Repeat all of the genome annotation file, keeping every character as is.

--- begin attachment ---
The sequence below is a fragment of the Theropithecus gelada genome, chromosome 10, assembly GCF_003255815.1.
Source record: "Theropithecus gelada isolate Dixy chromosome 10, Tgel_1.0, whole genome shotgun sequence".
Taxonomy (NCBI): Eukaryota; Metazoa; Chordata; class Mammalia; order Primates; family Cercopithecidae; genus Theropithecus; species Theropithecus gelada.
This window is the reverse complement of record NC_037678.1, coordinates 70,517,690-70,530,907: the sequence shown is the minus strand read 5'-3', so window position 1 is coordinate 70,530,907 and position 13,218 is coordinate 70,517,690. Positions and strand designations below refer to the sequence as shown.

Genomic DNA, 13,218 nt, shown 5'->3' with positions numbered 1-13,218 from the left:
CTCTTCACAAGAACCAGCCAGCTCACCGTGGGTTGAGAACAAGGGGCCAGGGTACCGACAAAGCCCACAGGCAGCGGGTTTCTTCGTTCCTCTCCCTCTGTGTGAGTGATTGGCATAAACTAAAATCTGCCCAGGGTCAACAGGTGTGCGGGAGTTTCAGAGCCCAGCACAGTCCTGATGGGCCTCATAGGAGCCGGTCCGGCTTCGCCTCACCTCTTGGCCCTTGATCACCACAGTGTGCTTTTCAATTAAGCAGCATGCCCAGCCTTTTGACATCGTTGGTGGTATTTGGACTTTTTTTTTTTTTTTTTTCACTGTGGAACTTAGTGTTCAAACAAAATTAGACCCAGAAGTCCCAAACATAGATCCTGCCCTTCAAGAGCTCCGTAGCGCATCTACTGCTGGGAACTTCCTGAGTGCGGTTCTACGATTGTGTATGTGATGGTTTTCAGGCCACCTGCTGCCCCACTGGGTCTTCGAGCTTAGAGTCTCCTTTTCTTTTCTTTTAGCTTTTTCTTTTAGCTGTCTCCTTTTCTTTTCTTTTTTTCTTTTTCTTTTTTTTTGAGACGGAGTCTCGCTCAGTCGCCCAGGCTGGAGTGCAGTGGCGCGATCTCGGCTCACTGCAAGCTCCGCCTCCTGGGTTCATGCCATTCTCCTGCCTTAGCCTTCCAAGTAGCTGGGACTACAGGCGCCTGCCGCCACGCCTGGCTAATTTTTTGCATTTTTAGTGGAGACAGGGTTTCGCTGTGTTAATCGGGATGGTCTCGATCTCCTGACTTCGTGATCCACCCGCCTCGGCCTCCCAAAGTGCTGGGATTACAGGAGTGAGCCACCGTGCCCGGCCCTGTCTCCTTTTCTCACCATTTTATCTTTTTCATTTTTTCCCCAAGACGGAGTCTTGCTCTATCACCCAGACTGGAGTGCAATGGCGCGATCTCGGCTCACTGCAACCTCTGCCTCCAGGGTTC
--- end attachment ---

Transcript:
The sequence below is a fragment of the Theropithecus gelada genome, chromosome 10, assembly GCF_003255815.1.
Source record: "Theropithecus gelada isolate Dixy chromosome 10, Tgel_1.0, whole genome shotgun sequence".
Taxonomy (NCBI): Eukaryota; Metazoa; Chordata; class Mammalia; order Primates; family Cercopithecidae; genus Theropithecus; species Theropithecus gelada.
This window is the reverse complement of record NC_037678.1, coordinates 70,517,690-70,530,907: the sequence shown is the minus strand read 5'-3', so window position 1 is coordinate 70,530,907 and position 13,218 is coordinate 70,517,690. Positions and strand designations below refer to the sequence as shown.

Genomic DNA, 13,218 nt, shown 5'->3' with positions numbered 1-13,218 from the left:
CTCTTCACAAGAACCAGCCAGCTCACCGTGGGTTGAGAACAAGGGGCCAGGGTACCGACAAAGCCCACAGGCAGCGGGTTTCTTCGTTCCTCTCCCTCTGTGTGAGTGATTGGCATAAACTAAAATCTGCCCAGGGTCAACAGGTGTGCGGGAGTTTCAGAGCCCAGCACAGTCCTGATGGGCCTCATAGGAGCCGGTCCGGCTTCGCCTCACCTCTTGGCCCTTGATCACCACAGTGTGCTTTTCAATTAAGCAGCATGCCCAGCCTTTTGACATCGTTGGTGGTATTTGGACTTTTTTTTTTTTTTTTTTCACTGTGGAACTTAGTGTTCAAACAAAATTAGACCCAGAAGTCCCAAACATAGATCCTGCCCTTCAAGAGCTCCGTAGCGCATCTACTGCTGGGAACTTCCTGAGTGCGGTTCTACGATTGTGTATGTGATGGTTTTCAGGCCACCTGCTGCCCCACTGGGTCTTCGAGCTTAGAGTCTCCTTTTCTTTTCTTTTAGCTTTTTCTTTTAGCTGTCTCCTTTTCTTTTCTTTTTTTCTTTTTCTTTTTTTTTGAGACGGAGTCTCGCTCAGTCGCCCAGGCTGGAGTGCAGTGGCGCGATCTCGGCTCACTGCAAGCTCCGCCTCCTGGGTTCATGCCATTCTCCTGCCTTAGCCTTCCAAGTAGCTGGGACTACAGGCGCCTGCCGCCACGCCTGGCTAATTTTTTGCATTTTTAGTGGAGACAGGGTTTCGCTGTGTTAATCGGGATGGTCTCGATCTCCTGACTTCGTGATCCACCCGCCTCGGCCTCCCAAAGTGCTGGGATTACAGGAGTGAGCCACCGTGCCCGGCCCTGTCTCCTTTTCTCACCATTTTATCTTTTTCATTTTTTCCCCAAGACGGAGTCTTGCTCTATCACCCAGACTGGAGTGCAATGGCGCGATCTCGGCTCACTGCAACCTCTGCCTCCAGGGTTC